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Resistance to Rice Tungro-Associated Viruses in Rice Under Experimental and Natural Conditions. H. Hibino, Plant pathologist, Department of Plant Pathology, The International Rice Research Institute, P.O. Box 933, Manila, Philippines; E. R. Tiongco, R. C. Cabunagan, and Z. M. Flores. Assistant scientist, and Research assistants, respectively, Department of Plant Pathology, The International Rice Research Institute, P.O. Box 933, Manila, Philippines. Phytopathology 77:871-875. Accepted for publication 19 November 1986. Copyright 1987 The American Phytopathological Society. DOI: 10.1094/Phyto-77-871.

Tungro is a composite disease resulting from infection with both rice tungro bacilliform virus (RTBV) and rice tungro spherical virus (RTSV). Both viruses are transmitted efficiently by the leafhopper Nephotettix virescens. Rice cultivars developed by the International Rice Research Institute with resistance to leafhoppers were evaluated under field and greenhouse conditions. In the field, moderately resistant cultivars had low tungro infection rates under low virus inoculum and leafhopper levels but high infection rates under high levels. Resistant cultivars had low infection rates regardless of inoculum or leafhopper levels. Resistance in cultivars was due to both antibiosis and nonpreference to adult leafhoppers. In mass or test-tube inoculations with leafhoppers that had fed on plants infected with RTBV and RTSV, resistant cultivars showed increasing rates of infection with increasing numbers of leafhoppers. When latex serological tests were used to index these inoculated plants, resistant cultivars had increasing RTBV infection rates, whereas moderately resistant cultivars had increasing RTBV and RTSV infection rates. Susceptible cultivars had high RTBV and RTSV infection rates irrespective of leafhopper number. When resistant cultivars were inoculated with RTSV alone, fairly high infection rates occurred. Low field infection rates in the resistant cultivars can be explained by their resistance to the leafhopper.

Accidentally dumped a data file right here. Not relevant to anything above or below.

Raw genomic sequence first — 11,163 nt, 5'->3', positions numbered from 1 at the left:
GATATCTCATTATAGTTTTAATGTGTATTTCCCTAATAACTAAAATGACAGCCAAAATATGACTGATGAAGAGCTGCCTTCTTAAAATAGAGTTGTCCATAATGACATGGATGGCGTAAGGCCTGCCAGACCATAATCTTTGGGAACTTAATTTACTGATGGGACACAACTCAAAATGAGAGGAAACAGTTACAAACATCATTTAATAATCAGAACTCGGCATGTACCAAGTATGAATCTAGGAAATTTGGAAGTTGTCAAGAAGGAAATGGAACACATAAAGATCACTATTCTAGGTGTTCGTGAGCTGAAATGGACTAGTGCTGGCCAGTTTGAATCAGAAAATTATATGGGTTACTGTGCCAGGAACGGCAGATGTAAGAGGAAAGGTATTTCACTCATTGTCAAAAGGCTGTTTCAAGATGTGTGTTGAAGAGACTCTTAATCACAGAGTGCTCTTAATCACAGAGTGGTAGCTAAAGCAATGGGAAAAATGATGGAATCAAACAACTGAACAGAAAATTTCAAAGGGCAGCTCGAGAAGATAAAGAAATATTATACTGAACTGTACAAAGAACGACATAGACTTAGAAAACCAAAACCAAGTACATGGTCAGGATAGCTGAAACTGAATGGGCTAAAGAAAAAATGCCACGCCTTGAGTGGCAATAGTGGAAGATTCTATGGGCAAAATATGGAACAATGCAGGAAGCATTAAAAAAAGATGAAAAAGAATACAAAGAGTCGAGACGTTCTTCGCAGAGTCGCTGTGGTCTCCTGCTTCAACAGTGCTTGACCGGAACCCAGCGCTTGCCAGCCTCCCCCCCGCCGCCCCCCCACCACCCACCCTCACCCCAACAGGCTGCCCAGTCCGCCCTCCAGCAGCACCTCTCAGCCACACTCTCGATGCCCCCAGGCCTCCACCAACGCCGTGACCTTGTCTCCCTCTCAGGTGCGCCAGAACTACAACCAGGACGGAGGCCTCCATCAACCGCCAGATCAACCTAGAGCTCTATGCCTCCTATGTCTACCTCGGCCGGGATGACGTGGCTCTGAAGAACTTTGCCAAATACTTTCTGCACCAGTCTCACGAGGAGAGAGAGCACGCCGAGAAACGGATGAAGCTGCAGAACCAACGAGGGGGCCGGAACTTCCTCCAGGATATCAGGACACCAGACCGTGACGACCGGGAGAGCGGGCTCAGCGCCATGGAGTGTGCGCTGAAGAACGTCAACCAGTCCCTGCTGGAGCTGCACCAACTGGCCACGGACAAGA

Additional keywords: Rice green leafhopper, rice tungro disease, rice tungro virus.